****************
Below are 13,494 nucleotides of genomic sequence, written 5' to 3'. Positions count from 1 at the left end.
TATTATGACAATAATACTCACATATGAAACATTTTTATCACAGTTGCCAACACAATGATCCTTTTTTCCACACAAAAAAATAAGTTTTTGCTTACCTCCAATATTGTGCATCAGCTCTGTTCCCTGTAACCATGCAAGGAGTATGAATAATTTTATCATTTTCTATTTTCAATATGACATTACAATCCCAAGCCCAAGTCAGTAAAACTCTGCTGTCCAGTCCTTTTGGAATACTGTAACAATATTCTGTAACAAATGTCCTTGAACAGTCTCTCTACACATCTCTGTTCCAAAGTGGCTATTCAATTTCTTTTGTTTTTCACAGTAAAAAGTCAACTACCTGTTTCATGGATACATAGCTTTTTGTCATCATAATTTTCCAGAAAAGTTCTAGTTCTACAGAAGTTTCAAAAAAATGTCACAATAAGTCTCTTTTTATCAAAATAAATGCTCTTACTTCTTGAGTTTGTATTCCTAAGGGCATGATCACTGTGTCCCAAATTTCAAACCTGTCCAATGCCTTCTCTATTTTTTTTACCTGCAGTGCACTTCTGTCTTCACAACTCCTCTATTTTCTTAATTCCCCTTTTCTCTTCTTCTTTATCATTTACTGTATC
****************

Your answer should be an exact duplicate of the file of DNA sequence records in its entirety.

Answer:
Below are 13,494 nucleotides of genomic sequence, written 5' to 3'. Positions count from 1 at the left end.
TATTATGACAATAATACTCACATATGAAACATTTTTATCACAGTTGCCAACACAATGATCCTTTTTTCCACACAAAAAAATAAGTTTTTGCTTACCTCCAATATTGTGCATCAGCTCTGTTCCCTGTAACCATGCAAGGAGTATGAATAATTTTATCATTTTCTATTTTCAATATGACATTACAATCCCAAGCCCAAGTCAGTAAAACTCTGCTGTCCAGTCCTTTTGGAATACTGTAACAATATTCTGTAACAAATGTCCTTGAACAGTCTCTCTACACATCTCTGTTCCAAAGTGGCTATTCAATTTCTTTTGTTTTTCACAGTAAAAAGTCAACTACCTGTTTCATGGATACATAGCTTTTTGTCATCATAATTTTCCAGAAAAGTTCTAGTTCTACAGAAGTTTCAAAAAAATGTCACAATAAGTCTCTTTTTATCAAAATAAATGCTCTTACTTCTTGAGTTTGTATTCCTAAGGGCATGATCACTGTGTCCCAAATTTCAAACCTGTCCAATGCCTTCTCTATTTTTTTTACCTGCAGTGCACTTCTGTCTTCACAACTCCTCTATTTTCTTAATTCCCCTTTTCTCTTCTTCTTTATCATTTACTGTATC